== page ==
When to File An Annulment and Not a Divorce

Divorce Graphic

Divorce and annulment might seem to be interchangeable terms to some of us. Although you might think that the result is the same, a married couple ends up not being married to each, they are two distinct and very different types of court actions.

Divorce or Annulment – Is there a difference?

When married couples get divorced, the marriage was terminated by court order. An annulment creates a very different situation.

An annulment proceeding does not ask a court to terminate a marriage. If you ask a Santa Ana court for an annulment, you are asking for a court order declaring the marriage to be null and void under state law. In effect, the granting of an annulment means that you were never legally married to each other.

Grounds for an annulment

Just as with a divorce action, you must have grounds under California law to justify an annulment. The law allows you to waive ending a marriage through an annulment simply by not filing a request for one.

Those grounds include:

  • A party being under the legal age to marry. The legal age to marry in the state as of July 2015 is 18.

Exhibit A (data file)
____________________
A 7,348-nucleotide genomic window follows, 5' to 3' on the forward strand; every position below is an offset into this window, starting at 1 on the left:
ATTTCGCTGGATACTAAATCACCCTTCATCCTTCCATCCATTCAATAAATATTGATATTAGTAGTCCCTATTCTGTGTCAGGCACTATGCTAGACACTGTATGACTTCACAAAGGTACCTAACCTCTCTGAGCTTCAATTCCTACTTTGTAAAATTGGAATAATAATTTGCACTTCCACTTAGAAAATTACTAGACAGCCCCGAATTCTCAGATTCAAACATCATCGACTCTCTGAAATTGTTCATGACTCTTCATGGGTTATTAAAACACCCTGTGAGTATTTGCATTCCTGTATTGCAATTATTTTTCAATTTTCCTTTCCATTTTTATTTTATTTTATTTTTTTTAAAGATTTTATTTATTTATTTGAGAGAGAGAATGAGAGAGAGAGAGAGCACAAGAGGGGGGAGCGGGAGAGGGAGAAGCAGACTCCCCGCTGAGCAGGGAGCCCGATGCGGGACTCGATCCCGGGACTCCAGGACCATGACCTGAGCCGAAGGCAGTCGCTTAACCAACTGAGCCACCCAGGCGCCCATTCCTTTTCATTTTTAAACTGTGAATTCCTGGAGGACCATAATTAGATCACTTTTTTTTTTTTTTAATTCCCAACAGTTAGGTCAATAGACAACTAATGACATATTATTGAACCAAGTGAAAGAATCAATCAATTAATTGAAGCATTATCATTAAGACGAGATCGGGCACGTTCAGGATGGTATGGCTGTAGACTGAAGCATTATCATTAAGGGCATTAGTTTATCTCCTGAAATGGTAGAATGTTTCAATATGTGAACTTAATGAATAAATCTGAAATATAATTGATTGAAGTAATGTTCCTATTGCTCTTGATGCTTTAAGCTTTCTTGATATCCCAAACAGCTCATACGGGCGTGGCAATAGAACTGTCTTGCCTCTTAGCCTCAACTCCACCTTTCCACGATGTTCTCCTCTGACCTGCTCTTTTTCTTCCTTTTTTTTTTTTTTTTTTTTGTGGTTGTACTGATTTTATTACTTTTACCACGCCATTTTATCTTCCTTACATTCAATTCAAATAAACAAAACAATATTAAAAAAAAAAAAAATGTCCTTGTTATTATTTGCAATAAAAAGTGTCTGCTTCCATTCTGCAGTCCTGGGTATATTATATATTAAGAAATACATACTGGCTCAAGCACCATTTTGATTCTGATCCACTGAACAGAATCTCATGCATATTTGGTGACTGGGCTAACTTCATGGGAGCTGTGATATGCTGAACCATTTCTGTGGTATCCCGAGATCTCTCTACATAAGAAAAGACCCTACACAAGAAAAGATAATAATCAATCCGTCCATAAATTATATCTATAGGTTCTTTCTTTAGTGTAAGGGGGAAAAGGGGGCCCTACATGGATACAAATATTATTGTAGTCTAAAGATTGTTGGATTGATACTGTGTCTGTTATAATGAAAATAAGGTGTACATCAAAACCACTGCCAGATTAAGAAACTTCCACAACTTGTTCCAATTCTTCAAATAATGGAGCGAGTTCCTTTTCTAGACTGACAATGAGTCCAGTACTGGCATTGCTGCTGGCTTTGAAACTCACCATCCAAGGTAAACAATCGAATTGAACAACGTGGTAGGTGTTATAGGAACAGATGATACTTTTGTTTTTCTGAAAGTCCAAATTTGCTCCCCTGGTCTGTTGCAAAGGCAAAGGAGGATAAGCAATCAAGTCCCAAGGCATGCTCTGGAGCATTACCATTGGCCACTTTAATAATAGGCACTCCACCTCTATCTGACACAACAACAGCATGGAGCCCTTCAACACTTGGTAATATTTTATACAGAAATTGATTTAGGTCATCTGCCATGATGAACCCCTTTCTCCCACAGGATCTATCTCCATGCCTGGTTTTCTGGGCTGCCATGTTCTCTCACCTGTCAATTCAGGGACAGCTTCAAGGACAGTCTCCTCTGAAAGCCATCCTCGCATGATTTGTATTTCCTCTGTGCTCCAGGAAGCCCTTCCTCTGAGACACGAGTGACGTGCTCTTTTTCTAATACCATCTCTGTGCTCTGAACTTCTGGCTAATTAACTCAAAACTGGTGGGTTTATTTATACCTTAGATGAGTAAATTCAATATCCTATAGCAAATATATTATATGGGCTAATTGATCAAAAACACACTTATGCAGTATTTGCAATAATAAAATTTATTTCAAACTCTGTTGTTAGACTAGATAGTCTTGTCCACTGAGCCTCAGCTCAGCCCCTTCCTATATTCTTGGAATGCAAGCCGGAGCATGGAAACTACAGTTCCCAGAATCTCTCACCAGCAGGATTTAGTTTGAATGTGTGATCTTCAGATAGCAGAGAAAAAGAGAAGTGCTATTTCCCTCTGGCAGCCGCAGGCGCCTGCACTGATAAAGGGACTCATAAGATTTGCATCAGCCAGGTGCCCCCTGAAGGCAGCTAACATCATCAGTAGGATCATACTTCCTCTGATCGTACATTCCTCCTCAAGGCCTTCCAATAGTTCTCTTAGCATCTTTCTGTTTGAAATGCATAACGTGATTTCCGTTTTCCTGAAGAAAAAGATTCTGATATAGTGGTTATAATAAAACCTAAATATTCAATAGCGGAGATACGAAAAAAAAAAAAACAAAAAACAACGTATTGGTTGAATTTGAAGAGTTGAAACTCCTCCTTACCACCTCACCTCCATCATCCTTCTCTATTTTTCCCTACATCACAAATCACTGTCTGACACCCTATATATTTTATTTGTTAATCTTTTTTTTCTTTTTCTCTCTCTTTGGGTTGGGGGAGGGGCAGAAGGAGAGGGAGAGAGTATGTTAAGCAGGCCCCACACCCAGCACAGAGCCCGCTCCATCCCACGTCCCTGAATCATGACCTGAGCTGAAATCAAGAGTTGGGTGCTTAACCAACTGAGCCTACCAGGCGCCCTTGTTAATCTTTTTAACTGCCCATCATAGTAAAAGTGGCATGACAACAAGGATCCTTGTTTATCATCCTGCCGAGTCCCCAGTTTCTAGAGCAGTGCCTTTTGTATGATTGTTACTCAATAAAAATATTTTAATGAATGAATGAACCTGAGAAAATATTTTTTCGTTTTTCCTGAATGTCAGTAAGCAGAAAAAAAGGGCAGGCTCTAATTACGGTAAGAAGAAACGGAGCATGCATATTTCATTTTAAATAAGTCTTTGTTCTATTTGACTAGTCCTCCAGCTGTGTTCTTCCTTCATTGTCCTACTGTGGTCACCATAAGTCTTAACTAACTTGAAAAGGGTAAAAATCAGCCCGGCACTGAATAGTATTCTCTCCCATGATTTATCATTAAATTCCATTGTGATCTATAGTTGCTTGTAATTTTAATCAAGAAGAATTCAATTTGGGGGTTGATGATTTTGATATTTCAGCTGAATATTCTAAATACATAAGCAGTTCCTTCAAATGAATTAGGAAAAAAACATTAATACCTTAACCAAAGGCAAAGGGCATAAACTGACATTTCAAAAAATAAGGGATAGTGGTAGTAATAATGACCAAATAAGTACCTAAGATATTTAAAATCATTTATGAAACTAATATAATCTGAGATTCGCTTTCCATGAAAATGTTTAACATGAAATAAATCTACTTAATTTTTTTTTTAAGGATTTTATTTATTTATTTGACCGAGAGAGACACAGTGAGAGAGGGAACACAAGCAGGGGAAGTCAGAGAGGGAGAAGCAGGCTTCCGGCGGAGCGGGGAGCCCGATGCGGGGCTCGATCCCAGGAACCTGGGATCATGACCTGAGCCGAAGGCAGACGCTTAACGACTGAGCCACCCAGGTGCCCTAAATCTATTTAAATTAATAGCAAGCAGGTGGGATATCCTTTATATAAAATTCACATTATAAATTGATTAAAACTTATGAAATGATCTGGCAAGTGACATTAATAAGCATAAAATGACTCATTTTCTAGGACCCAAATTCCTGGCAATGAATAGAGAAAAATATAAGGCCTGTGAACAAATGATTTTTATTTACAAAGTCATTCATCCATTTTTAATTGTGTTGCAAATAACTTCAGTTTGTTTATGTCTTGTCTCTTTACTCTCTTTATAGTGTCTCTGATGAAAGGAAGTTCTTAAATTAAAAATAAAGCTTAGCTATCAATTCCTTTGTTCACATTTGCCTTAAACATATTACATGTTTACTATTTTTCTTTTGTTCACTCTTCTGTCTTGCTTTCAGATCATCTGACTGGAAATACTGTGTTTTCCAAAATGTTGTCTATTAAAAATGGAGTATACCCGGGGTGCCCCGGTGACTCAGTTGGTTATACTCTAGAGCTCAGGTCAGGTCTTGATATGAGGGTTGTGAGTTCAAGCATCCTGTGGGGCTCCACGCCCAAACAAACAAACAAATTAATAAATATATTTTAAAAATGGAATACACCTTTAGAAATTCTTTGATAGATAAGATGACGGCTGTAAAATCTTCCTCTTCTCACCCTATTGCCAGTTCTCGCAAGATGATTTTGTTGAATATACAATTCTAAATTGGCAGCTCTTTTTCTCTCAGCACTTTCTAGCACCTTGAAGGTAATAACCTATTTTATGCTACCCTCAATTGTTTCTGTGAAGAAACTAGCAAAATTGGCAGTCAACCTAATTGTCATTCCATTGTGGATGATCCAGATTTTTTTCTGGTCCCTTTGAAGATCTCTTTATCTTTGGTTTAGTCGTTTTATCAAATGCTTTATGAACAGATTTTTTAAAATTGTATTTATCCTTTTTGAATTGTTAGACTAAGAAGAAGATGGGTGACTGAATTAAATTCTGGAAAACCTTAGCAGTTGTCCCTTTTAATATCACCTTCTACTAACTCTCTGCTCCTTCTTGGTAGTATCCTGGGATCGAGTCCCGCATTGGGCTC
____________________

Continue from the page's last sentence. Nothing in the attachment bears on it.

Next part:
• Fraud by one of the parties that goes to the heart of the marital relationship. Fraud requires proof that the innocent party would not have entered into the marriage except for the fraud.
  • Consent to marriage was obtained from one of the parties through the use of force.
  • One of the parties withholding from the other the fact that he or she was physically incapable of consummating the marital relationship.

Judge's hand holding a gavelThere are two other grounds for an annulment that cannot be waived. If you enter into a bigamous or incestuous relationship, any attempted marriage is void. To file for an annulment is a mere formality because the marriage is void under California law even before you file with the court.


Would you like to know more about divorce and annulment, please contact The Law Offices of William M. Strachan at (714) 841-1931 or visit his website.